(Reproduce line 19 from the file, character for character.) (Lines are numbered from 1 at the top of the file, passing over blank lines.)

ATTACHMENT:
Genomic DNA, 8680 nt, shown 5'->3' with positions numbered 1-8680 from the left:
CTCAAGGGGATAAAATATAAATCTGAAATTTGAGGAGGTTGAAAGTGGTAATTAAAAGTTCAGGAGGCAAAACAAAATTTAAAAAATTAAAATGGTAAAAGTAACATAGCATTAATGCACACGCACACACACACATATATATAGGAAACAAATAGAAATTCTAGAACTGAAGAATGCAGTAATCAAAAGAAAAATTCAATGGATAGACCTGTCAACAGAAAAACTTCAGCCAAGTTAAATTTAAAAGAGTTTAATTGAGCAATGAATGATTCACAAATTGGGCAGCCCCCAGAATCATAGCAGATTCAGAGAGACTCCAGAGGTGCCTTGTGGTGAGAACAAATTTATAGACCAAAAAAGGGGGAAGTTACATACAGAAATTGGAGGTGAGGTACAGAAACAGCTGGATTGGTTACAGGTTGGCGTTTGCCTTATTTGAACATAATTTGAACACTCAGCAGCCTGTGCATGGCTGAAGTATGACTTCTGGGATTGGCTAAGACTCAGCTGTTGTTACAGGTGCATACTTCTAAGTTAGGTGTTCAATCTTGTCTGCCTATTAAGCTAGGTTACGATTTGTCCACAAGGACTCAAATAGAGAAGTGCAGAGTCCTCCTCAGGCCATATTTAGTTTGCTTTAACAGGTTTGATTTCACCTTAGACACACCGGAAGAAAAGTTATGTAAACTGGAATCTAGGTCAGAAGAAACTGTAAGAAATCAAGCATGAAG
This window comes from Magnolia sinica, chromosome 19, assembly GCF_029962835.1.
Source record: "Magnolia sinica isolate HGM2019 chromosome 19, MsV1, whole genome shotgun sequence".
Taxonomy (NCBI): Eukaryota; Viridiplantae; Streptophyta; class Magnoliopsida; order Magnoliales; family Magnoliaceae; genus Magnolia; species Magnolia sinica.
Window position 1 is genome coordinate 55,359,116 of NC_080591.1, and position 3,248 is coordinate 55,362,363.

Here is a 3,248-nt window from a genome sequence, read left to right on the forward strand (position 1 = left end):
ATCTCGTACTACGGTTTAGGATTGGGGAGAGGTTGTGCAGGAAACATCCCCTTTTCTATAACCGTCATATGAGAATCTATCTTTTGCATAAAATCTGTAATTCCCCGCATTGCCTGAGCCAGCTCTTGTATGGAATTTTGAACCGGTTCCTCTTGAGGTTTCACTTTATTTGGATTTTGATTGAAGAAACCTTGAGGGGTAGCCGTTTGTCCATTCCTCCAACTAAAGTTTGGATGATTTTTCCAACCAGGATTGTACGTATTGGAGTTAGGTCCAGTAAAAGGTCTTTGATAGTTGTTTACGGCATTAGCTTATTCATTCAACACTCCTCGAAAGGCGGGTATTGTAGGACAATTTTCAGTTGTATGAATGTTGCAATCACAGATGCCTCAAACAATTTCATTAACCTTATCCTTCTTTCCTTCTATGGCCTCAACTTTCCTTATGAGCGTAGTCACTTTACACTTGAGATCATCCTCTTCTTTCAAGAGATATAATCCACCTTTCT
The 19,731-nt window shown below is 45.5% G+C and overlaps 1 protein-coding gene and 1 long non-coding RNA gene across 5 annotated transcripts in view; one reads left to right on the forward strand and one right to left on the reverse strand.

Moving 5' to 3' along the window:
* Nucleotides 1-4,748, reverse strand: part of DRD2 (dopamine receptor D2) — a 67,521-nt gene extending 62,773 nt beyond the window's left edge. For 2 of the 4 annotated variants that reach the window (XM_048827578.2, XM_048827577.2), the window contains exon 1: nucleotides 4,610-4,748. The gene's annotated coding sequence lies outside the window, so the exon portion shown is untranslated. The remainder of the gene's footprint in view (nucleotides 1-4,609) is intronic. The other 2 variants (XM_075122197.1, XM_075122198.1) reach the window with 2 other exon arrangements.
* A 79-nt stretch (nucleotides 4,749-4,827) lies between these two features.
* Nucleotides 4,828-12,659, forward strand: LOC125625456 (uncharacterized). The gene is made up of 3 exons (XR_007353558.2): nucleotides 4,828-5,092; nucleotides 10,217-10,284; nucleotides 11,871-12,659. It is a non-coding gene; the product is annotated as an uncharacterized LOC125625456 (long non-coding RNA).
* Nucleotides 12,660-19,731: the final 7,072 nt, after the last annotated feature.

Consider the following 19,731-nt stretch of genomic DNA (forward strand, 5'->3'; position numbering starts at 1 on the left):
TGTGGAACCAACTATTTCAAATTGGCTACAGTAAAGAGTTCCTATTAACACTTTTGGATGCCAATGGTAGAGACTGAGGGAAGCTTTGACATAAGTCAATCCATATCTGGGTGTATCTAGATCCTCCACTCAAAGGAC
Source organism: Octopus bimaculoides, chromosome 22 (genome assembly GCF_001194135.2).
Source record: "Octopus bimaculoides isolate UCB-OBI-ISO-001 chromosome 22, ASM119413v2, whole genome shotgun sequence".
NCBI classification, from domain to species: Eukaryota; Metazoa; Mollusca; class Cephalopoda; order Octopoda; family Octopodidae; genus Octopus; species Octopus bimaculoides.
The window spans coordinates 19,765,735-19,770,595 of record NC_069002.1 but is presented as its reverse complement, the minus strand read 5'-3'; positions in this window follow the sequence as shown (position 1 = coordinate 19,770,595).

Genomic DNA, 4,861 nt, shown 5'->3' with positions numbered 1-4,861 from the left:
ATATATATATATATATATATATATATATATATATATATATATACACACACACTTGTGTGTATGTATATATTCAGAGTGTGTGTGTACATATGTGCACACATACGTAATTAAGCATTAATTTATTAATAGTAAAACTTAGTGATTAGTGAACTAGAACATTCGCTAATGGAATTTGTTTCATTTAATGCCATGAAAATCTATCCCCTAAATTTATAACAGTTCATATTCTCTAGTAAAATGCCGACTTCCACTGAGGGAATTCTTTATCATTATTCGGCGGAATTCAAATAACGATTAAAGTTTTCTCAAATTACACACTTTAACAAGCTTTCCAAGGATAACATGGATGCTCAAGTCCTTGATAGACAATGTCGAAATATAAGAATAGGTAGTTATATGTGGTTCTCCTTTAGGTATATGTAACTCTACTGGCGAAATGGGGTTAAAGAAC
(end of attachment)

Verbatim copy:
NCBI classification, from domain to species: Eukaryota; Metazoa; Mollusca; class Cephalopoda; order Octopoda; family Octopodidae; genus Octopus; species Octopus bimaculoides.